The relative calm and stability of January and February compared to last year was abruptly shattered by the collapse of SVB (and a less important crypto bank failure) who repeated the mistakes of previous banking disasters by borrowing short and lending long

HSBC stepped in to hoover up the UK assets but no one wanted their US interests and the domino effect of close inspection spread to the US regional banking sector as a whole, leading to First Republic losing its deposit base too, swiftly returned by the 11 largest US banks who had received it. This was an innovative way of dealing with that problem but highlights that there is a regulatory mismatch between the treatment of large globally systemic institutions and smaller regionals who rely on uninsured depositors rather than access to capital markets: a mirror image of 2008 but with specific rather than systemic risk.

In the midst of the turmoil the spotlight returned to the management basket case that is/was Credit Suisse. Their capital and liquidity ratios remained strong but in the face of their own deposit flight their SNB capital lifeline made no difference and financially suicidal comments from the head of their largest shareholder, the Saudi National Bank, ensured things unravelled with astonishing speed leading to a strong arm response from the SNB and FINMA the Swiss regulator. UBS stepped (were pushed) up to the plate, necessary as it was hard to see CS opening for business on Monday morning. Equity investors salvaged a little, in UBS shares, probably as a nod to their Middle Eastern client base but AT1’s were zeroed, all $17Bn worth. Thankfully they didn’t touch the rest of the capital stack but tremors were felt throughout the wider AT1 market and the ECB and BoE had to move quickly to reassure that in their jurisdictions common equity holders are firmly at the bottom of the heap.

The Fed made encouraging noises about the rescue/bail in as did other Central Banks. What effect this all has on the Fed’s fight against inflation remains to be seen but they have certainly inflicted some of the pain they promised. Tightening credit conditions will ensue from this episode and will have a dampening effect so terminal rates will potentially be lower. The next meeting will see if/how much they feel they can tighten in the face of ongoing volatility.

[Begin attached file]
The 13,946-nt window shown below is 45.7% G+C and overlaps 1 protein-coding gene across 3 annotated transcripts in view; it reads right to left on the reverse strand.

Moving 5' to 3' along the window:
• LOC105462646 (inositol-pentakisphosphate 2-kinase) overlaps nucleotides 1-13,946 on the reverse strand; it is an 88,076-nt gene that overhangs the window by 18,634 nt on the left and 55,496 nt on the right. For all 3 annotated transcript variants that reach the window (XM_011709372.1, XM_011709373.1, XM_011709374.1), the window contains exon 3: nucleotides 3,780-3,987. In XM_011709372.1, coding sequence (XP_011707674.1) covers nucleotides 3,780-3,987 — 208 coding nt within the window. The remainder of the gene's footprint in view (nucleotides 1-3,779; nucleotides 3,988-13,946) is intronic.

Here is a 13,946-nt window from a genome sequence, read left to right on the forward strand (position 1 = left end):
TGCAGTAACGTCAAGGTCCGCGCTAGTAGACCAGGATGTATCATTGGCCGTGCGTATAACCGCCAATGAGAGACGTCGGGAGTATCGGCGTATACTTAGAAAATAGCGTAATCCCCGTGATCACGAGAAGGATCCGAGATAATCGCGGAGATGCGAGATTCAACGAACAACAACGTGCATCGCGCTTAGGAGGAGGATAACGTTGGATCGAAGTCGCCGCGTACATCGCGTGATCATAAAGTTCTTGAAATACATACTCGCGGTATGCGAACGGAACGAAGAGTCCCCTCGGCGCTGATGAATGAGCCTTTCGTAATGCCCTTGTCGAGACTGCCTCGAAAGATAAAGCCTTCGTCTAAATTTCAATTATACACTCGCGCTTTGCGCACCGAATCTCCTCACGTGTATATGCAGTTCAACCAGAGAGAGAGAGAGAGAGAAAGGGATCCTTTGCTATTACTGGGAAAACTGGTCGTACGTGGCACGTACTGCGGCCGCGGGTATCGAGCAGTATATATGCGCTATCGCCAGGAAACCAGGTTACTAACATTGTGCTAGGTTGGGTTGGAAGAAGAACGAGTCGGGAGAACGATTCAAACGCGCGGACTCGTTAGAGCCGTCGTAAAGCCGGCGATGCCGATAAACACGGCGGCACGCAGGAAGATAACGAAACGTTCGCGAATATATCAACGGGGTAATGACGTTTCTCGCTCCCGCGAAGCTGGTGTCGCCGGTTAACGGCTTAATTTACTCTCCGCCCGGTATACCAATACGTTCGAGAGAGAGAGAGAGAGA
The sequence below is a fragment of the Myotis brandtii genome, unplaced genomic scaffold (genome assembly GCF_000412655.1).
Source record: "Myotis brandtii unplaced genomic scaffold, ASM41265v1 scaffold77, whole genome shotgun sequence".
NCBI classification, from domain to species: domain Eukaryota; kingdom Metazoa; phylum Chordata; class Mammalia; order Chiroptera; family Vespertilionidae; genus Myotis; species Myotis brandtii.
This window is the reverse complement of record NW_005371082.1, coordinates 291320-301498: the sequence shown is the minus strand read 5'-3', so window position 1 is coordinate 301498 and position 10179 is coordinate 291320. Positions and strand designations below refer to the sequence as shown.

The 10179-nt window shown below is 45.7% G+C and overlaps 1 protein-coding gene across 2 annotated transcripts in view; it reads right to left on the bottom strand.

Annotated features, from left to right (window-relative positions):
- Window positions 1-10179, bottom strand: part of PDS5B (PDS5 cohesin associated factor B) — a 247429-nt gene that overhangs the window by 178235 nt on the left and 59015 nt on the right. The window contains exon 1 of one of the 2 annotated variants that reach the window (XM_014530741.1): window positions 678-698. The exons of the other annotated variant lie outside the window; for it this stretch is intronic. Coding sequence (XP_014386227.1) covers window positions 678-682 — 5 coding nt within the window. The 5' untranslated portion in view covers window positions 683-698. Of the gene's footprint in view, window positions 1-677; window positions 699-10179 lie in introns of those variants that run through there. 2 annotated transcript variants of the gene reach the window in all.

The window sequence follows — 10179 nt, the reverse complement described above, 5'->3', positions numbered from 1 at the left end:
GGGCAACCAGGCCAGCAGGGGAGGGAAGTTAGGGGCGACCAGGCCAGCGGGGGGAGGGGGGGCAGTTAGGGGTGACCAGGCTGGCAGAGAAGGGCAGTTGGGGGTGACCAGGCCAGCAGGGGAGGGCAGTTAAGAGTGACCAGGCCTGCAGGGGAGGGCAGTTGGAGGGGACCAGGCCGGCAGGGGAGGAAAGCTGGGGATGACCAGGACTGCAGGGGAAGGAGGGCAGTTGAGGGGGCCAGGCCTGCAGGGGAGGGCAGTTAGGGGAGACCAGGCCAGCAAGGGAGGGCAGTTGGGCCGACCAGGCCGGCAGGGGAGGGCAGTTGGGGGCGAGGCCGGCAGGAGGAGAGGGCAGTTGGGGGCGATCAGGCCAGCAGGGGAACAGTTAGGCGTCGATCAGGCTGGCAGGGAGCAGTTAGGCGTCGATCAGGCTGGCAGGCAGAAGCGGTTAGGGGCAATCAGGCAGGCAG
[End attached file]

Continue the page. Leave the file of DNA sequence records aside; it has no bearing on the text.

The ECB felt that they had to stick to the plan and hiked 50bp in the midst of everything which was arguably correct but their terminal rate is now also anyone’s guess. Lagarde wheeled out her ‘toolkit’ again ‘fully equipped for liquidity support’ and reassured regarding the resilience of the Euro area banking sector.

The Bank will also have a difficult decision at their forthcoming meeting and our terminal rate is also difficult to forecast now. Despite some lively Gilt market volatility Sterling actually looks quite stable in comparison to its peers, not something we have been able to say for a while. The primary market closed amidst significant spread volatility, but will reopen, and for those wondering whether the opportunity to invest in decent yields was past it has represented itself as Sterling aggregate spreads are back over 200bp.

The above article has been prepared for investment professionals. Any other readers should note this content does not constitute advice or a solicitation to buy, sell, or hold any investment. We strongly recommend speaking to an investment adviser before taking any action based on the information contained in this article.

Please also note the value of investments and the income you get from them may fall as well as rise, and there is no certainty that you will get back the amount of your original investment. You should also be aware that past performance may not be a reliable guide to future performance.

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